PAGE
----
Skip to main content

Larian boss suggests ignoring Baldur's Gate 3 companions in multiplayer

"Your connection to these characters is going to be much shallower."

Official artwork showing origin characters on a cloudy blue background with a small section of a mind flayer ship visible in the left.
Image credit: Larian Studios

Larian boss Swen Vincke has suggested Baldur's Gate 3 players ignore the game's companions when playing multiplayer.

The hit RPG is playable in four-player co-op, which fills out the party and leaves no room for companions like Lae'zel, Astarion, and Gale and means players could miss out on their unique stories.

Vincke, however, has suggested not interacting with companions and saving them instead for solo play.

12 Awesome Baldur's Gate 3 Beginners Tips and TacticsWatch on YouTube

"Personally, and this will be different for different people, I would keep them for a singleplayer playthrough or a co-op playthrough with just two players, where you take some companions with you," Vincke told PC Gamer. "A large part of the storytelling of these characters is when they're with you in the world."

Elaborating, Vincke explained that conversations with companions stuck in camp are based on a "hearsay" conversation system, whereby they react to what players tell them but won't know what happened as they weren't in the party.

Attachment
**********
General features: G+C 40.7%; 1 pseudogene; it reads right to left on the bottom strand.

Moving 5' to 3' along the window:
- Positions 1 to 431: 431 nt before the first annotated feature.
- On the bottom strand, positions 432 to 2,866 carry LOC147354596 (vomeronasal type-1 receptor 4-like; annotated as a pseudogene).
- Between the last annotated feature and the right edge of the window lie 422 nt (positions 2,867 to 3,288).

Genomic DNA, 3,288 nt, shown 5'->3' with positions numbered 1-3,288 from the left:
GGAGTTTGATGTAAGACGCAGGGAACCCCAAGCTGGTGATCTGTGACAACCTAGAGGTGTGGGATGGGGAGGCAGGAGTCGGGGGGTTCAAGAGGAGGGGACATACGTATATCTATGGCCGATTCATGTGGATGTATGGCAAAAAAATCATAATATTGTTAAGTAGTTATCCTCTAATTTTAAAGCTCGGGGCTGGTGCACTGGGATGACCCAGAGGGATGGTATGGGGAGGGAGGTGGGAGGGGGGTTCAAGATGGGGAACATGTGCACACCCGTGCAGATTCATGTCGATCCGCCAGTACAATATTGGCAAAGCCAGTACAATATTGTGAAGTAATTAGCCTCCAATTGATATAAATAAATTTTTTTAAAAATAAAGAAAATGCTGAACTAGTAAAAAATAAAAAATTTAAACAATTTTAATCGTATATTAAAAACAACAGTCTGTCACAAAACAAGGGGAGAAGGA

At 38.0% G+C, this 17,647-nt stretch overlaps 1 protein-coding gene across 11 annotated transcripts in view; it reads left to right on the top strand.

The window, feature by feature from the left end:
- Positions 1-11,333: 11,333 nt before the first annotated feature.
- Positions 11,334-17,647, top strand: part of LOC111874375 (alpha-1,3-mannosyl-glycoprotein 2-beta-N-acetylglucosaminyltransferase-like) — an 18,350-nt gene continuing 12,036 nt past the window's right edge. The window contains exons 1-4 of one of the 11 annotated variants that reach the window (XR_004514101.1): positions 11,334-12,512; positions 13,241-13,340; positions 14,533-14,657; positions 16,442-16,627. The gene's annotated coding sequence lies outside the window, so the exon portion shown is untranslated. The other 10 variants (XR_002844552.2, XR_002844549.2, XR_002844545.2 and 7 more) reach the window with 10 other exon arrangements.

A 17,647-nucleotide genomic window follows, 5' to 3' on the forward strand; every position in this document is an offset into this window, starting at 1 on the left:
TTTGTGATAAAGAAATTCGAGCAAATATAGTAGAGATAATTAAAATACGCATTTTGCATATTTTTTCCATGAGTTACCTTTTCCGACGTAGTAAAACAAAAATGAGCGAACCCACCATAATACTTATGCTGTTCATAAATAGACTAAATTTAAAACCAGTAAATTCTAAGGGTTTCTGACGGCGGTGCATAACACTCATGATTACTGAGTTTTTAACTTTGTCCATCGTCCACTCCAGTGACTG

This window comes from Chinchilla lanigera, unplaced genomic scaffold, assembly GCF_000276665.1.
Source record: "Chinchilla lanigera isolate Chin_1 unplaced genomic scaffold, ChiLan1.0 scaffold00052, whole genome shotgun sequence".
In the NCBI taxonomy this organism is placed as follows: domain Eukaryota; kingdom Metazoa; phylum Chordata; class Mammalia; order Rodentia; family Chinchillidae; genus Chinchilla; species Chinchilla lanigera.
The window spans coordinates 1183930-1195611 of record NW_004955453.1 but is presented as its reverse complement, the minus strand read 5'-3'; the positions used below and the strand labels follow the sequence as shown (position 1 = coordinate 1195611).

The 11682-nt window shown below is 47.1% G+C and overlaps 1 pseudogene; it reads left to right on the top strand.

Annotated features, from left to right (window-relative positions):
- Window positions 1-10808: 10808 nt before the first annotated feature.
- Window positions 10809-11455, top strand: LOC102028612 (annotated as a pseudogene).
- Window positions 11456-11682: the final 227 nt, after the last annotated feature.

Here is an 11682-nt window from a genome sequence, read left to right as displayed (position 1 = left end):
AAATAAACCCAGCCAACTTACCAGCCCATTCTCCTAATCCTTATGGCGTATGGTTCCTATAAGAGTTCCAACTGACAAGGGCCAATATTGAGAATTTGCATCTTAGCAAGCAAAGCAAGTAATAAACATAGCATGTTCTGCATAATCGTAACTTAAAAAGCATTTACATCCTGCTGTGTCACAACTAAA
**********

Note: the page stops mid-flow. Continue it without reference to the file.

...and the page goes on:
It means players will miss out on relationships with those companions, as well as unique interactions with NPCs.

"Your connection to these characters is going to be much shallower than if you had them with you," said Vincke. "I would probably advise if you're playing in multiplayer, focus on your party - as you do in singleplayer, actually, just focus on your party and enjoy it and roleplay it to the full extent. You can have any number of companions in camp, but it's not going to be the same thing. It's going to be much stronger if you're doing it in singleplayer."

Of course, the flipside of multiplayer is playing the game with real-life friends, which will make for a wholly unique experience - just like a proper D&D campaign.

Just ensure that your multiplayer party is on the same wavelength when experiencing the story.

"There's typical types of groups that play multiplayer. If you have the type that will explain to each other and wait for each other, they'll get a really good sense of the story," said Vincke. "If they go off in all four directions on the map and start shenanigans and don't tell anything to anybody, then it becomes hard."

Baldur's Gate 3 has already proved incredibly popular over on Steam since its release last week.

Larian is also working to ensure the localisation team is properly credited in the game.

Read this next